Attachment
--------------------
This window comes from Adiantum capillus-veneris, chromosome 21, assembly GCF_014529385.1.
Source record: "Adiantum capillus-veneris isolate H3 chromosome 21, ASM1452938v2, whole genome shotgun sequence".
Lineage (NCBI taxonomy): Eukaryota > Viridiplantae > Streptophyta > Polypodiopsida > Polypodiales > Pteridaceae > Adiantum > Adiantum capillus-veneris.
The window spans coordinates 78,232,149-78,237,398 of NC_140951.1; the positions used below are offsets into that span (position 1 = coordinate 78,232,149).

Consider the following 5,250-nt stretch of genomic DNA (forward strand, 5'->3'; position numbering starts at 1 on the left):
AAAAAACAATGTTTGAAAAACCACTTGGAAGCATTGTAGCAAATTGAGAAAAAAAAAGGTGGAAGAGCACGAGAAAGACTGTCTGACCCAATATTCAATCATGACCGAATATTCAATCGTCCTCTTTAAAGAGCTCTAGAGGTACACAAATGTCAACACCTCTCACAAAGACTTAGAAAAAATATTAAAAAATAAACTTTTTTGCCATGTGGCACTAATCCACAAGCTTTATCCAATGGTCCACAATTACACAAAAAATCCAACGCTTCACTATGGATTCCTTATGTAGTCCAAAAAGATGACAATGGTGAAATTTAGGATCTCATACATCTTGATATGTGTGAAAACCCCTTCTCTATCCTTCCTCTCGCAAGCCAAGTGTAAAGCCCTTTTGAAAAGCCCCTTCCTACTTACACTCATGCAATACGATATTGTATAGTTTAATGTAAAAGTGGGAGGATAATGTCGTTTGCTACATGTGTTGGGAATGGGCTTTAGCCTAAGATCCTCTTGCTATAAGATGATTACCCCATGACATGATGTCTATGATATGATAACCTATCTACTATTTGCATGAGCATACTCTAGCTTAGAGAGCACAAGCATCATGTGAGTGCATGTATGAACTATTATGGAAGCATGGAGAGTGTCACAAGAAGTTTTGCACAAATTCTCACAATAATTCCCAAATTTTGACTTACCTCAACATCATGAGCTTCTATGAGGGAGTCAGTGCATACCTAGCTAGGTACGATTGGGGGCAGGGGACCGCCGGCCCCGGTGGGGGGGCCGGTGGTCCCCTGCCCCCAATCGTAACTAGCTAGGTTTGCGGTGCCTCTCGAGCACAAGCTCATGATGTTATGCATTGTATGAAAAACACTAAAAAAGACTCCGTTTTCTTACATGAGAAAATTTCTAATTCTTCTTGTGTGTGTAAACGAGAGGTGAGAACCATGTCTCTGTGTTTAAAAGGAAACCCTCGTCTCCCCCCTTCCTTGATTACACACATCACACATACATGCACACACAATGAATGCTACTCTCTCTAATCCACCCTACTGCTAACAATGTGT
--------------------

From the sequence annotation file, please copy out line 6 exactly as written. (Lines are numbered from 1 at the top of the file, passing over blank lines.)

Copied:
AAAAAACAATGTTTGAAAAACCACTTGGAAGCATTGTAGCAAATTGAGAAAAAAAAAGGTGGAAGAGCACGAGAAAGACTGTCTGACCCAATATTCAATCATGACCGAATATTCAATCGTCCTCTTTAAAGAGCTCTAGAGGTACACAAATGTCAACACCTCTCACAAAGACTTAGAAAAAATATTAAAAAATAAACTTTTTTGCCATGTGGCACTAATCCACAAGCTTTATCCAATGGTCCACAATTACACAAAAAATCCAACGCTTCACTATGGATTCCTTATGTAGTCCAAAAAGATGACAATGGTGAAATTTAGGATCTCATACATCTTGATATGTGTGAAAACCCCTTCTCTATCCTTCCTCTCGCAAGCCAAGTGTAAAGCCCTTTTGAAAAGCCCCTTCCTACTTACACTCATGCAATACGATATTGTATAGTTTAATGTAAAAGTGGGAGGATAATGTCGTTTGCTACATGTGTTGGGAATGGGCTTTAGCCTAAGATCCTCTTGCTATAAGATGATTACCCCATGACATGATGTCTATGATATGATAACCTATCTACTATTTGCATGAGCATACTCTAGCTTAGAGAGCACAAGCATCATGTGAGTGCATGTATGAACTATTATGGAAGCATGGAGAGTGTCACAAGAAGTTTTGCACAAATTCTCACAATAATTCCCAAATTTTGACTTACCTCAACATCATGAGCTTCTATGAGGGAGTCAGTGCATACCTAGCTAGGTACGATTGGGGGCAGGGGACCGCCGGCCCCGGTGGGGGGGCCGGTGGTCCCCTGCCCCCAATCGTAACTAGCTAGGTTTGCGGTGCCTCTCGAGCACAAGCTCATGATGTTATGCATTGTATGAAAAACACTAAAAAAGACTCCGTTTTCTTACATGAGAAAATTTCTAATTCTTCTTGTGTGTGTAAACGAGAGGTGAGAACCATGTCTCTGTGTTTAAAAGGAAACCCTCGTCTCCCCCCTTCCTTGATTACACACATCACACATACATGCACACACAATGAATGCTACTCTCTCTAATCCACCCTACTGCTAACAATGTGT